The Challenge of China's Lunar Lander

It has been nearly 50 years since an American became the first human being to walk on the Moon and plant the U.S. flag.  Judging from the successful landing of China's Chang'e-4 probe on the far side of the Moon and China's ambitious plans, including military ones, it may not be that long before a Chinese astronaut picks up that flag and brings it back to us.

We have our own plans, to be sure, and that includes President Trump's already underway U.S. Space Force, yet we still are paying the price for the overreliance on private enterprise to do what needs to be done in space for both national security and, yes, national pride.

Privatization has a role to play in space exploration, hopefully a more robust role than supplying the International Space Station with toilet paper using reusable booster rockets.  Yet the fact that it has been 50 years since we planted our flag on the lunar surface is a telling indictment of privatization of space.  We should already have a base on the Moon getting the guest rooms ready or the Chinese instead of hitching rides into space with the Russkis.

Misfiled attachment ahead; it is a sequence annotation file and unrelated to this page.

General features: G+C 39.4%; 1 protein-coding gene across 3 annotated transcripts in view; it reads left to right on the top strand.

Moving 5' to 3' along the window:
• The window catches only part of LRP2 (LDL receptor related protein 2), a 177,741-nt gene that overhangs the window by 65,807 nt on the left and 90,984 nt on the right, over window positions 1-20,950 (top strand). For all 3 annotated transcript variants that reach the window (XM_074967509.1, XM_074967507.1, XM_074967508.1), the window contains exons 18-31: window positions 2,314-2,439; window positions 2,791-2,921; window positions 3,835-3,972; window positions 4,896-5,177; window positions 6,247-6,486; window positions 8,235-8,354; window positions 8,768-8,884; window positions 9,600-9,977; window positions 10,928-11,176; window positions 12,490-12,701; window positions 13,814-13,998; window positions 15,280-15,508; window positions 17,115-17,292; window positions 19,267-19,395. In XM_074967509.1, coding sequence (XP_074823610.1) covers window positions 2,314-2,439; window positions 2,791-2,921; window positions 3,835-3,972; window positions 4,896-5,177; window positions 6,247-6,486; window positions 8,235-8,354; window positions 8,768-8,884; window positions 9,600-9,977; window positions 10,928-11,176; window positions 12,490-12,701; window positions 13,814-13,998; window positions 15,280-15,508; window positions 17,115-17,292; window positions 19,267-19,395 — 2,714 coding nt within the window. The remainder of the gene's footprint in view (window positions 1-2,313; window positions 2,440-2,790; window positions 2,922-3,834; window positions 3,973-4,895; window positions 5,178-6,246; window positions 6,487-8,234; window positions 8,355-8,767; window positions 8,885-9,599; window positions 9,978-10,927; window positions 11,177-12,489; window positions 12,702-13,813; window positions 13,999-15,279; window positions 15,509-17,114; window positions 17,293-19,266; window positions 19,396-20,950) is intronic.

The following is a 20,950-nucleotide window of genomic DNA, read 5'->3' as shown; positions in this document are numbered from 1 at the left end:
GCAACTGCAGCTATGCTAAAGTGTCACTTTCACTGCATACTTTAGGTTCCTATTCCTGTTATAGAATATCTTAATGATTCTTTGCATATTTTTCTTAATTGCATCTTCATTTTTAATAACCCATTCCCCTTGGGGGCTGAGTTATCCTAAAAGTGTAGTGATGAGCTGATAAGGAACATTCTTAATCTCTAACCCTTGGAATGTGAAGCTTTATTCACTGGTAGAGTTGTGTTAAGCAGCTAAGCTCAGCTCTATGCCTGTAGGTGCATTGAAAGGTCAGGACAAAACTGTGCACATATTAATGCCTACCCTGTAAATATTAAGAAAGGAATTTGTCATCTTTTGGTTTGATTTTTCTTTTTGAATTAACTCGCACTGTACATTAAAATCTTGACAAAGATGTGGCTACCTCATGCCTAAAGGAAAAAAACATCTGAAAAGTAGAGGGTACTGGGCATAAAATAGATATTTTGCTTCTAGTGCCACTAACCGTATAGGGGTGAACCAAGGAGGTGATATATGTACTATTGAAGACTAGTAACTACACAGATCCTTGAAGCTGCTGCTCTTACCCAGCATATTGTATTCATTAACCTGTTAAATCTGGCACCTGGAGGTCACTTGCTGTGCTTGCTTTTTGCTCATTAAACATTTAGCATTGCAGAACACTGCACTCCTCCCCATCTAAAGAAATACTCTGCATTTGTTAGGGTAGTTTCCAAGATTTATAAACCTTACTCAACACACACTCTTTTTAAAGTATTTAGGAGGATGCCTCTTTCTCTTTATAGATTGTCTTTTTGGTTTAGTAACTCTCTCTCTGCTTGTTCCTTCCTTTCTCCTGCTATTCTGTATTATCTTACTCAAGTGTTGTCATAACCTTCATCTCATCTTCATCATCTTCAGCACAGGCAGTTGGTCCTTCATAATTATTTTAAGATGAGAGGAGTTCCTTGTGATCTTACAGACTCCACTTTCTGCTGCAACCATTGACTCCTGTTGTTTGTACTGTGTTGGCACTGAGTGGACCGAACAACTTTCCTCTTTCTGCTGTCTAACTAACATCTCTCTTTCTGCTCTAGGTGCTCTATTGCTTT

SpaceX has done nice things, if you consider reinventing the wheel instead of building on past success.  When Neil Armstrong set foot on the Moon, we already had a heavy-lift booster in the Saturn V, a lunar spacecraft in the Apollo, with follow-on spacecraft and a reusable transport, the Space Shuttle in the pipeline.

Some people are free marketers warning of how government can muck things up, and it can, but when we needed an atomic bomb or a lunar landing, government didn't just ask for bids from private contractors.  It made things happen.